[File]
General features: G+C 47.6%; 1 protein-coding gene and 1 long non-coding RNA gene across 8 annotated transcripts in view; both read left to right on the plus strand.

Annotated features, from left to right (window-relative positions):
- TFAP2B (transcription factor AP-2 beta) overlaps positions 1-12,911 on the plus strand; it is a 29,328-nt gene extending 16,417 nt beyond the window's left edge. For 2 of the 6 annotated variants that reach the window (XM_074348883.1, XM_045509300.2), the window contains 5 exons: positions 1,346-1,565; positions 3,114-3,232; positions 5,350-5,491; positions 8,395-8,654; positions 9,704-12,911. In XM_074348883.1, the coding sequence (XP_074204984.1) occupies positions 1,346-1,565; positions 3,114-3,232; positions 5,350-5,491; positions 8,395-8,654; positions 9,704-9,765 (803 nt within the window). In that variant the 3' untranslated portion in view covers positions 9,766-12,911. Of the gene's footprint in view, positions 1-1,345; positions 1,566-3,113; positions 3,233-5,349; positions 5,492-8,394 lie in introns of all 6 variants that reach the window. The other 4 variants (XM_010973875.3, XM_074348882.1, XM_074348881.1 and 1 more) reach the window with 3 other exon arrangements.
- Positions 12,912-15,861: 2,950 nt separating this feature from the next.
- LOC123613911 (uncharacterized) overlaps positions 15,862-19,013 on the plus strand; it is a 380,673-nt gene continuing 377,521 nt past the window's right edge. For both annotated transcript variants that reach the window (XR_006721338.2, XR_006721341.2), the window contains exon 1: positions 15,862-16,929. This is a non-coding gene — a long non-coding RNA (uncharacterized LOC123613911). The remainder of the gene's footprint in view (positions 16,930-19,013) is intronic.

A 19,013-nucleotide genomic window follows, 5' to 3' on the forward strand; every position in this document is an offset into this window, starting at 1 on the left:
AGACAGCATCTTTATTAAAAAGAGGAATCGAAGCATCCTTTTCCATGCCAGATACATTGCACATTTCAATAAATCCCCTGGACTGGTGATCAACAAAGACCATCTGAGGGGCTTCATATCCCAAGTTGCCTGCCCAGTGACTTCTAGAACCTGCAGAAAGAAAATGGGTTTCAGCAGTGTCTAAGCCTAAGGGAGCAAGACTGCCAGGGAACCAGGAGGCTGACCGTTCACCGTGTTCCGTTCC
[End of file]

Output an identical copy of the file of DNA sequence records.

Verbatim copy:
General features: G+C 47.6%; 1 protein-coding gene and 1 long non-coding RNA gene across 8 annotated transcripts in view; both read left to right on the plus strand.

Annotated features, from left to right (window-relative positions):
- TFAP2B (transcription factor AP-2 beta) overlaps positions 1-12,911 on the plus strand; it is a 29,328-nt gene extending 16,417 nt beyond the window's left edge. For 2 of the 6 annotated variants that reach the window (XM_074348883.1, XM_045509300.2), the window contains 5 exons: positions 1,346-1,565; positions 3,114-3,232; positions 5,350-5,491; positions 8,395-8,654; positions 9,704-12,911. In XM_074348883.1, the coding sequence (XP_074204984.1) occupies positions 1,346-1,565; positions 3,114-3,232; positions 5,350-5,491; positions 8,395-8,654; positions 9,704-9,765 (803 nt within the window). In that variant the 3' untranslated portion in view covers positions 9,766-12,911. Of the gene's footprint in view, positions 1-1,345; positions 1,566-3,113; positions 3,233-5,349; positions 5,492-8,394 lie in introns of all 6 variants that reach the window. The other 4 variants (XM_010973875.3, XM_074348882.1, XM_074348881.1 and 1 more) reach the window with 3 other exon arrangements.
- Positions 12,912-15,861: 2,950 nt separating this feature from the next.
- LOC123613911 (uncharacterized) overlaps positions 15,862-19,013 on the plus strand; it is a 380,673-nt gene continuing 377,521 nt past the window's right edge. For both annotated transcript variants that reach the window (XR_006721338.2, XR_006721341.2), the window contains exon 1: positions 15,862-16,929. This is a non-coding gene — a long non-coding RNA (uncharacterized LOC123613911). The remainder of the gene's footprint in view (positions 16,930-19,013) is intronic.

A 19,013-nucleotide genomic window follows, 5' to 3' on the forward strand; every position in this document is an offset into this window, starting at 1 on the left:
AGACAGCATCTTTATTAAAAAGAGGAATCGAAGCATCCTTTTCCATGCCAGATACATTGCACATTTCAATAAATCCCCTGGACTGGTGATCAACAAAGACCATCTGAGGGGCTTCATATCCCAAGTTGCCTGCCCAGTGACTTCTAGAACCTGCAGAAAGAAAATGGGTTTCAGCAGTGTCTAAGCCTAAGGGAGCAAGACTGCCAGGGAACCAGGAGGCTGACCGTTCACCGTGTTCCGTTCC